Pre-kindergarten center unveiled

New district building will consolidate UPK program under one roof


After nearly a decade of planning, the Bay Shore School District has opened a pre-kindergarten center at the site of the former New York State Armory on Brentwood Road.

The new facility will consolidate the district’s free, universal pre-kindergarten program into one building once construction is fully completed.

Superintendent Joseph Bond said in a phone interview Nov. 20 that the district was able to purchase the building in 2012 for just $1 through legislation sponsored by former Sen. Owen Johnson (R-West Babylon) and assemblyman Phil Ramos (D-Brentwood).

“We first put the shovel in the ground about five years ago, but we’ve been working on this for a long time,” Bond said. “Our UPK program is part of what makes Bay Shore a destination location for families who want the best education for their children.”

The district has invested $15 million into renovating the building since 2012, Bond added. It also used $1 million in QZAB federal stimulus money, $4 million in SMART Bond funds, and $8.5 million in Transfer to Capital funding. An anonymous donation of $1.5 million was also provided through the YMCA.

At this time, there are 149 students and 34 staff members at the new center. Roughly 300 students will be housed in the facility once construction is completed, Bond said.

In the past, Bay Shore’s UPK program was split across four sites, two of which were district-owned and two that were owned by outside providers. The new facility will offer 12 classes on-site. Some courses will still be offered at the Great South Bay YMCA on West Main Street until construction is completed.

The building will house 22 classrooms, dedicated art and music rooms, a technology lab, library, multipurpose room with a stage, a full kitchen and a health office, and additional rooms and offices.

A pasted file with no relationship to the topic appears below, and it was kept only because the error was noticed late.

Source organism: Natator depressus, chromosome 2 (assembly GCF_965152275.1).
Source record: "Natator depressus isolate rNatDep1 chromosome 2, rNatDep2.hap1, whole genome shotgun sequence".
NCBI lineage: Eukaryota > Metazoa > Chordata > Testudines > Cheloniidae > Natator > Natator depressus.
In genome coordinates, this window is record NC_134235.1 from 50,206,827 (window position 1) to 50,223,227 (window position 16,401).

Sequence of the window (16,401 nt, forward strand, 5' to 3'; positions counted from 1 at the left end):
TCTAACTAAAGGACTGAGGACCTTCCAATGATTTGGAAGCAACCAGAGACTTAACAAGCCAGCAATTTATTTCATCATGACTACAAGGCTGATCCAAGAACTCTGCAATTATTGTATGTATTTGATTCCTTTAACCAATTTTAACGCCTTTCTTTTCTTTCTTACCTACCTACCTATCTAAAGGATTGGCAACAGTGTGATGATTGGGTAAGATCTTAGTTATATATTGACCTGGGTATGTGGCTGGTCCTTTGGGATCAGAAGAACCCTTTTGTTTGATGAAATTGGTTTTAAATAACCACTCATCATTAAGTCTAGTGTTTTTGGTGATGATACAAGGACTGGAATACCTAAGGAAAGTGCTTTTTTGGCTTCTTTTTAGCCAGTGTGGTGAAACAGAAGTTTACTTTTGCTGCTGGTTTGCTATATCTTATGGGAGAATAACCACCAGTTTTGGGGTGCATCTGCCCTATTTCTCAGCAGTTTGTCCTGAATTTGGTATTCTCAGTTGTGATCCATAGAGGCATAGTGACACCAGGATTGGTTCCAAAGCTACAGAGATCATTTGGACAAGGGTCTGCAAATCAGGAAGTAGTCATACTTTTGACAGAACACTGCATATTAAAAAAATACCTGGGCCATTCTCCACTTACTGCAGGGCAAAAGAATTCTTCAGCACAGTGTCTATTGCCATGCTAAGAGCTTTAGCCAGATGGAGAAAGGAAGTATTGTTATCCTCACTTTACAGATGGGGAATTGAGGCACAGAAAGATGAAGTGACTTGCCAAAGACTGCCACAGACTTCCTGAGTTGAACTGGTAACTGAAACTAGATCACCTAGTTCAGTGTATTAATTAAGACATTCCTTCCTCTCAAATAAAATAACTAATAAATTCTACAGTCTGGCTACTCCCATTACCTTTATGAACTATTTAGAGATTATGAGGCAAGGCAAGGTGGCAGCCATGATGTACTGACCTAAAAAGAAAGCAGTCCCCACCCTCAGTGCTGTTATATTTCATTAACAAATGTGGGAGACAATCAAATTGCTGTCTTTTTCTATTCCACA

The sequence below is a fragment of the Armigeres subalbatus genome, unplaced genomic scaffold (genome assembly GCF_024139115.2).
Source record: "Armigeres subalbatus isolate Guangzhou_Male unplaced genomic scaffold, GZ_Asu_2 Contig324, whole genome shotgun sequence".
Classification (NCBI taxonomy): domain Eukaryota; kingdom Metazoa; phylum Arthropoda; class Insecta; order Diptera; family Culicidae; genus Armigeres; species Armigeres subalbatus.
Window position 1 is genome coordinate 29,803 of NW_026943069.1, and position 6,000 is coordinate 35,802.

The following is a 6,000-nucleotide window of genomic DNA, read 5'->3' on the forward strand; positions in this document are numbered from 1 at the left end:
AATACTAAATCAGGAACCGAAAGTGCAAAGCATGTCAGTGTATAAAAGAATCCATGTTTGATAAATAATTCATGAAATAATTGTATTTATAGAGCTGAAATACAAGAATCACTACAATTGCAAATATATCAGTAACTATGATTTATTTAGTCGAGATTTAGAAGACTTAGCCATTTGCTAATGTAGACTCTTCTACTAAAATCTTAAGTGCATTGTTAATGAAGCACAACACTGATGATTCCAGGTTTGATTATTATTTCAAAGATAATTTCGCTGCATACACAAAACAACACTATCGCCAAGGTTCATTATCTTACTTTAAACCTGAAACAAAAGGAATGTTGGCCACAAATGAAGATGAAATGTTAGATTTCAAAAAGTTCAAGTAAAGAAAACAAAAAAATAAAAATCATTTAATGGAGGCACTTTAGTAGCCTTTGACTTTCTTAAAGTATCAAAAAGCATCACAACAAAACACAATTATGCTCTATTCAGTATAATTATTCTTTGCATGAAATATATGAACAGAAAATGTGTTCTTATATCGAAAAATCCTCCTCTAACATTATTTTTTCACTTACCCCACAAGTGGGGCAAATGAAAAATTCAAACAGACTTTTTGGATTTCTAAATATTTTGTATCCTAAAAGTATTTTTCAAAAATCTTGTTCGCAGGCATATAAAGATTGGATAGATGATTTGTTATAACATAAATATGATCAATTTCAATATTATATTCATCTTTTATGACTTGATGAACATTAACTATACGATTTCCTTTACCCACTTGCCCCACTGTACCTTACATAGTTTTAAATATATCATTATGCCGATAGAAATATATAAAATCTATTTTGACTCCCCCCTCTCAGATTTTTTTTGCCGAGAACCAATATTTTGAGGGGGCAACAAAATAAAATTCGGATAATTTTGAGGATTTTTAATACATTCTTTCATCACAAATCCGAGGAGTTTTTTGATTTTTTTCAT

The goal of the new UPK Center, Bond said, is to give children a healthy start so they can attain skills and concepts needed to have a successful academic experience.

“That whole first year of kindergarten is like first grade, in some ways,” Bond continued. “They come in knowing what's expected of them, their school routines, they know numbers and letters, so everything is kind of moved up a year. That kind of manifests itself in improved academic performance for children throughout their academic career.”

The program also serves as a tangible way the district is closing achievement gaps among all families, regardless of income.

“Previous to this, for the most part, only wealthier families were able to afford this type of education for their kids,” he said. “What’s nice is that this program levels the playing field.”

The UPK program is made possible through a grant from New York State. According to a press release, the district receives the largest UPK grant allocation in New York, outside of city school districts.

Any child residing in district boundaries that will turn 4 years old on or before Dec. 1, 2020 can be enrolled in the UPK program. The curriculum is lined with state standards for pre-kindergarten in English language arts and math. Socio-emotional learning and bilingual education curriculums are also implemented.


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